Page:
Existing commercial MRD platforms demonstrate a diversity of approaches to assay size. Natera, which was first to the clinical market, uses up to 16 targets gleaned from patients' tumor tissue sequencing data.

NeoGenomics' Radar assay targets up to 48 tumor tissue-derived alterations. Invitae's Personalized Cancer Monitoring test, developed originally by ArcherDx, aims for at least 18 and up to 50 variants. Personalis, which launched its Next Personal assay last year, aims to include up to 1,000 targets by starting with whole-genome rather than exome-only tumor sequencing.

How these different strategies affect clinical utility is yet to be determined, but some early research in lung cancer found that tracking larger numbers of variants improved MRD sensitivity, but at the cost of a drop in specificity.

Edelstein said that Haystack's assays will aim for between 30 and 50 alterations, depending on how many targets are identified in patients' tissue exome sequencing.

"It's a little bit dependent on what makes sense in that particular tumor type, but in colorectal cancer, we've seen data from the DYNAMIC study where, using a very similar test method [and] following just one to two mutations … generated very reasonable, very good clinical outcome data. So now, if we can multiply that by a factor of X, we can push that even higher," Edelstein said.

In DYNAMIC, a study of ctDNA testing in stage II colon cancer, results of which were published in the New England Journal of Medicine this year, Vogelstein and colleagues employed their Safe-seqS error-corrected sequencing method, which makes up part of the backbone of the testing Haystack is now commercializing.

With a goal of launching clinical testing by the second half of 2023, potentially in colorectal cancer and/or other tumor type, Edelstein said Haystack is working on CLIA validation of its test, as well as conducting a few other projects in "research-use-only mode."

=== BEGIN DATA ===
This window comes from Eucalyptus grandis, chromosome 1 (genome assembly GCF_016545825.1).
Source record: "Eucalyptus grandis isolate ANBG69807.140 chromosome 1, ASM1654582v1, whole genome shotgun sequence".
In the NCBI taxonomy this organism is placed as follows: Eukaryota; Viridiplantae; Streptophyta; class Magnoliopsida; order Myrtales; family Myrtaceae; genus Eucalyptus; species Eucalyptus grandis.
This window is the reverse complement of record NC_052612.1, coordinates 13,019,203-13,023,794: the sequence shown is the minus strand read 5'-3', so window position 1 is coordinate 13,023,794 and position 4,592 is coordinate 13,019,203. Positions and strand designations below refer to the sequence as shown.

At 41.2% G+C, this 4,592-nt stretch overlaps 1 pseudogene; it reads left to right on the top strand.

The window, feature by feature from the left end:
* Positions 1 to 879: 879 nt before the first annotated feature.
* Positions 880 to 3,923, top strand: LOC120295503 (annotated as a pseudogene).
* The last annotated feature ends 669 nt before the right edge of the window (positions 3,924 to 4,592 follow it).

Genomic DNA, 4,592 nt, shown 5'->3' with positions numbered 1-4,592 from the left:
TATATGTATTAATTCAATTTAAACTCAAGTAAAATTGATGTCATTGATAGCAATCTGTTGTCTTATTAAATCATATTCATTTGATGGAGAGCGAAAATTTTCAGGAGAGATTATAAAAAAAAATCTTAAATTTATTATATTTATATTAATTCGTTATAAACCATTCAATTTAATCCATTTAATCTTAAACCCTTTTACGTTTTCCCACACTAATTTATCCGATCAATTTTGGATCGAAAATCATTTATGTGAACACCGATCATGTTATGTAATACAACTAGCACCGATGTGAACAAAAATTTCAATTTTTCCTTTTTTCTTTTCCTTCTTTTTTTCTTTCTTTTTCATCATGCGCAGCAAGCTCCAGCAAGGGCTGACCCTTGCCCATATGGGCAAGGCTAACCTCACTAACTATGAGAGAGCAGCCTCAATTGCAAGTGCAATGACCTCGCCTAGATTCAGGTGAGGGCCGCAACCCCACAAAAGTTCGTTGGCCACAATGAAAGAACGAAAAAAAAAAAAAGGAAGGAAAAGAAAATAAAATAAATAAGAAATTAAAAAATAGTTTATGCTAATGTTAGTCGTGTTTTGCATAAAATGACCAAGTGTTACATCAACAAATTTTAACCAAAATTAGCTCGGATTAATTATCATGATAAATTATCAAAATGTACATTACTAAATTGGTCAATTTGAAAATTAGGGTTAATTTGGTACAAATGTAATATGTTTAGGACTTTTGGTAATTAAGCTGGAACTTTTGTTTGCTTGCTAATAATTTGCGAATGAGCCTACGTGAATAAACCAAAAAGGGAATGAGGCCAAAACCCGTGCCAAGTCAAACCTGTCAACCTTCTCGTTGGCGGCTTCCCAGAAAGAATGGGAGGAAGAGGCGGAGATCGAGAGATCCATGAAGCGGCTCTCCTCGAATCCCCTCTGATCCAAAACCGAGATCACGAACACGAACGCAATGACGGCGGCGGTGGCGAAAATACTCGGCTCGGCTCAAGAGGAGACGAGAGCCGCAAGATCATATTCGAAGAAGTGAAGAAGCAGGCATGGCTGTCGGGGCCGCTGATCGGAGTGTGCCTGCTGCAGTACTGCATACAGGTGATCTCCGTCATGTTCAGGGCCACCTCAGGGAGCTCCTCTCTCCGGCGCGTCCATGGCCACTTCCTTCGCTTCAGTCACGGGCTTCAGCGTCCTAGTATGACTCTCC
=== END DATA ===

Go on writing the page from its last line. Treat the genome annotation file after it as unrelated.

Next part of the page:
"We're aiming to have more clinical evidence published throughout next year across different tumor types," he said.

Toward distinguishing itself from clinical competitors, Edelstein said Haystack is focusing on areas where other MRD tests have not sought to —or potentially not been able to — demonstrate value. "When we apply the system and the test modality to patient groups or clinical decision points where thus far the clinical data has been somewhat lacking ... we hope to kind of pave a path into tumor types and [indications] that have historically been more challenging to detect circulating tumor DNA," he said.

Natera's Signatera test and Guardant Health's Guardant Reveal assay (which uses a non-patient-specific fixed panel approach) are both covered by Medicare under contractor Palmetto GBA's foundational local coverage determination. NeoGenomics has been attempting to join them but was recently asked by the MolDx program, which conducts technical assessments of assays seeking coverage under the LCD, to provide additional data.

Edelstein said Haystack is exploring applying to MolDx as well as other potential Medicare coverage pathways.